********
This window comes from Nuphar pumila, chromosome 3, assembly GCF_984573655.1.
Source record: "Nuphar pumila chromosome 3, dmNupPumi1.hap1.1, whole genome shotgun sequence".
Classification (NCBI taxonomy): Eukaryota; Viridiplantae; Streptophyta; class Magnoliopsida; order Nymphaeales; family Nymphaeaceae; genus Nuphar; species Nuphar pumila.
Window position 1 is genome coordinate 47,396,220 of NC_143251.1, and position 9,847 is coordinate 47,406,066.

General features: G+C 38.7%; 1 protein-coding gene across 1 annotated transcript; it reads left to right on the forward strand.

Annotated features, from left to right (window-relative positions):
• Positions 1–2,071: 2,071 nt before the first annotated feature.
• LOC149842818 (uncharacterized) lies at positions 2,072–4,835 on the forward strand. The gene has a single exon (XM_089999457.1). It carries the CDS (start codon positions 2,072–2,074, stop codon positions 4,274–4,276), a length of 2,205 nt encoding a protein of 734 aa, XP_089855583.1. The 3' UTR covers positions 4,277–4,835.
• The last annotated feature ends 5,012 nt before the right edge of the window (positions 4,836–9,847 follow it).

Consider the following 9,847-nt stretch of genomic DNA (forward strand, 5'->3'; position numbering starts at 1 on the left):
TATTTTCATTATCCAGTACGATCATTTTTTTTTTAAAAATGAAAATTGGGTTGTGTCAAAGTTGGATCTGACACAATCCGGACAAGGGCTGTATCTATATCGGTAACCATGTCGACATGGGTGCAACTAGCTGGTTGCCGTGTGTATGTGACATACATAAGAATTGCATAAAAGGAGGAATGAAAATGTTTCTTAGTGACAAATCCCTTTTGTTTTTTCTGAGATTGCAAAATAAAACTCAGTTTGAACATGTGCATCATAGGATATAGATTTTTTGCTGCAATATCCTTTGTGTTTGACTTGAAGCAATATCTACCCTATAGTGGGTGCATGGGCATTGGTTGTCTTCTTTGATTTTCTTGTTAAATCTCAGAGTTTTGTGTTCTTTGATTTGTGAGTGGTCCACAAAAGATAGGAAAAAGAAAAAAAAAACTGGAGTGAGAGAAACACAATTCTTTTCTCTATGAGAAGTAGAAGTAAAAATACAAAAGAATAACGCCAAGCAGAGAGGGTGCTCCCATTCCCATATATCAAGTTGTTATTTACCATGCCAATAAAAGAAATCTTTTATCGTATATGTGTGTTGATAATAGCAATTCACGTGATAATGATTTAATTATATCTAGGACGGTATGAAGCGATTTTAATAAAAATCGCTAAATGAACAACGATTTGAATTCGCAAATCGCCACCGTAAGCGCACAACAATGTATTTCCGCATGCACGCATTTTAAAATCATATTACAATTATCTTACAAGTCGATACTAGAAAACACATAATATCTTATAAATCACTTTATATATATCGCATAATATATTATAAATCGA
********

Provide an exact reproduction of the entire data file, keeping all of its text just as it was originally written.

This window comes from Nuphar pumila, chromosome 3, assembly GCF_984573655.1.
Source record: "Nuphar pumila chromosome 3, dmNupPumi1.hap1.1, whole genome shotgun sequence".
Classification (NCBI taxonomy): Eukaryota; Viridiplantae; Streptophyta; class Magnoliopsida; order Nymphaeales; family Nymphaeaceae; genus Nuphar; species Nuphar pumila.
Window position 1 is genome coordinate 47,396,220 of NC_143251.1, and position 9,847 is coordinate 47,406,066.

General features: G+C 38.7%; 1 protein-coding gene across 1 annotated transcript; it reads left to right on the forward strand.

Annotated features, from left to right (window-relative positions):
• Positions 1–2,071: 2,071 nt before the first annotated feature.
• LOC149842818 (uncharacterized) lies at positions 2,072–4,835 on the forward strand. The gene has a single exon (XM_089999457.1). It carries the CDS (start codon positions 2,072–2,074, stop codon positions 4,274–4,276), a length of 2,205 nt encoding a protein of 734 aa, XP_089855583.1. The 3' UTR covers positions 4,277–4,835.
• The last annotated feature ends 5,012 nt before the right edge of the window (positions 4,836–9,847 follow it).

Consider the following 9,847-nt stretch of genomic DNA (forward strand, 5'->3'; position numbering starts at 1 on the left):
TATTTTCATTATCCAGTACGATCATTTTTTTTTTAAAAATGAAAATTGGGTTGTGTCAAAGTTGGATCTGACACAATCCGGACAAGGGCTGTATCTATATCGGTAACCATGTCGACATGGGTGCAACTAGCTGGTTGCCGTGTGTATGTGACATACATAAGAATTGCATAAAAGGAGGAATGAAAATGTTTCTTAGTGACAAATCCCTTTTGTTTTTTCTGAGATTGCAAAATAAAACTCAGTTTGAACATGTGCATCATAGGATATAGATTTTTTGCTGCAATATCCTTTGTGTTTGACTTGAAGCAATATCTACCCTATAGTGGGTGCATGGGCATTGGTTGTCTTCTTTGATTTTCTTGTTAAATCTCAGAGTTTTGTGTTCTTTGATTTGTGAGTGGTCCACAAAAGATAGGAAAAAGAAAAAAAAAACTGGAGTGAGAGAAACACAATTCTTTTCTCTATGAGAAGTAGAAGTAAAAATACAAAAGAATAACGCCAAGCAGAGAGGGTGCTCCCATTCCCATATATCAAGTTGTTATTTACCATGCCAATAAAAGAAATCTTTTATCGTATATGTGTGTTGATAATAGCAATTCACGTGATAATGATTTAATTATATCTAGGACGGTATGAAGCGATTTTAATAAAAATCGCTAAATGAACAACGATTTGAATTCGCAAATCGCCACCGTAAGCGCACAACAATGTATTTCCGCATGCACGCATTTTAAAATCATATTACAATTATCTTACAAGTCGATACTAGAAAACACATAATATCTTATAAATCACTTTATATATATCGCATAATATATTATAAATCGA